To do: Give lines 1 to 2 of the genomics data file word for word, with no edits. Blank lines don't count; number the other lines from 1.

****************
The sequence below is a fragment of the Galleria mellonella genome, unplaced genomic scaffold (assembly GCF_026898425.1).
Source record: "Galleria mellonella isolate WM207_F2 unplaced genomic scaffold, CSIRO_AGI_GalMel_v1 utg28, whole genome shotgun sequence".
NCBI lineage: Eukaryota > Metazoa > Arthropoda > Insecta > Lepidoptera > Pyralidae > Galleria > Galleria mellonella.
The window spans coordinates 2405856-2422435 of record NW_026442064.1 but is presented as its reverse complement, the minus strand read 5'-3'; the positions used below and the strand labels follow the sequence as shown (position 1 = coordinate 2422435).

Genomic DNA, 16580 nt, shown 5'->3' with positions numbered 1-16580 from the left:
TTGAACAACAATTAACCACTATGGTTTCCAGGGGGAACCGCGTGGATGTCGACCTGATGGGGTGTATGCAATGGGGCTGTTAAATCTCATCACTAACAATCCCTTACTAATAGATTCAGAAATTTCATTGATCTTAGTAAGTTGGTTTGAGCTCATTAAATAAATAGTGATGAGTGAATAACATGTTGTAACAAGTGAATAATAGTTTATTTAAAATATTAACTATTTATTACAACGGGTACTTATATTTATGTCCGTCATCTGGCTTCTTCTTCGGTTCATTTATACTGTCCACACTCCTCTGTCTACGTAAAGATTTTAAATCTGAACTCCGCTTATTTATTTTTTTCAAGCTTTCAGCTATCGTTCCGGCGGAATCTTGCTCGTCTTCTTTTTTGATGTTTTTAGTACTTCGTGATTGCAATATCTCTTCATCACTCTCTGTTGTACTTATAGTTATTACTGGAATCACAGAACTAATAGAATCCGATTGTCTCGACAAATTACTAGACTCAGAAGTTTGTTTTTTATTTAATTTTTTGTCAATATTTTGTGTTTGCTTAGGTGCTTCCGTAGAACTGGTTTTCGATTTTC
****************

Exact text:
The sequence below is a fragment of the Galleria mellonella genome, unplaced genomic scaffold (assembly GCF_026898425.1).
Source record: "Galleria mellonella isolate WM207_F2 unplaced genomic scaffold, CSIRO_AGI_GalMel_v1 utg28, whole genome shotgun sequence".